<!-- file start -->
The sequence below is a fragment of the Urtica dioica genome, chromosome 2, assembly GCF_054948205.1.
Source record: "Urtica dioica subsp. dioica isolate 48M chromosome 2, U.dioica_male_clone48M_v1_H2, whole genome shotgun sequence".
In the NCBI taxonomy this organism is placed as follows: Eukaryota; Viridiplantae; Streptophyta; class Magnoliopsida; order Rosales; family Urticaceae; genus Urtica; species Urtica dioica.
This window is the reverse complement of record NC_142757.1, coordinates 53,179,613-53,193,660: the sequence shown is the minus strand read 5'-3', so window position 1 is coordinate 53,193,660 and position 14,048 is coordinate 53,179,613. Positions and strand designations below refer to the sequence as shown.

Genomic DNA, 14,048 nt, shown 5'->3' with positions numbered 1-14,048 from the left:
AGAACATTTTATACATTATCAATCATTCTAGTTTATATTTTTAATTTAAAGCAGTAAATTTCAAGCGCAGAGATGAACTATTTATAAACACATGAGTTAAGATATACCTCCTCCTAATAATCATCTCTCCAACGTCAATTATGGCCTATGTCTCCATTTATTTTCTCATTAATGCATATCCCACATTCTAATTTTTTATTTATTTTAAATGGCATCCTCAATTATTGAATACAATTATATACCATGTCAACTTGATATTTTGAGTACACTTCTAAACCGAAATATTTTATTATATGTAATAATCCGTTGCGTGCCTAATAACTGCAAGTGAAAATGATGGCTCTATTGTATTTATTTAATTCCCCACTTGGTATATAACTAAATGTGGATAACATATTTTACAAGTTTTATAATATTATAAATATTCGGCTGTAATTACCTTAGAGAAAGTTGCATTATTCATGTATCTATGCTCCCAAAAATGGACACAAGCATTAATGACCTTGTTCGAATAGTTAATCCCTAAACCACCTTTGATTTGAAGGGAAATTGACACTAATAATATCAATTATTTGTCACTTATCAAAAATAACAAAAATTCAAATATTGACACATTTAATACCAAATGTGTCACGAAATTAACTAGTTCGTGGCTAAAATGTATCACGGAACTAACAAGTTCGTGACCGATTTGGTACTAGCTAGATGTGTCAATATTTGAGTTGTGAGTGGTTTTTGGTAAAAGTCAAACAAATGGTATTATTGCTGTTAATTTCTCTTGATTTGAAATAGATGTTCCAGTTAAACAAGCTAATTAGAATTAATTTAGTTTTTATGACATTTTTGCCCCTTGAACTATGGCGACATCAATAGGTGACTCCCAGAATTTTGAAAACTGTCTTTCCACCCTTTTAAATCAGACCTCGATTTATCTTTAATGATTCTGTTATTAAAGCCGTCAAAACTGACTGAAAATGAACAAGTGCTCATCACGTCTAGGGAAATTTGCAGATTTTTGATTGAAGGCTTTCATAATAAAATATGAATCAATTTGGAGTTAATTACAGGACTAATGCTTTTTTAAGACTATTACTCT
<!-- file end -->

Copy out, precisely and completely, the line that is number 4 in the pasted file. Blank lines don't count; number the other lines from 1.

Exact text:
This window is the reverse complement of record NC_142757.1, coordinates 53,179,613-53,193,660: the sequence shown is the minus strand read 5'-3', so window position 1 is coordinate 53,193,660 and position 14,048 is coordinate 53,179,613. Positions and strand designations below refer to the sequence as shown.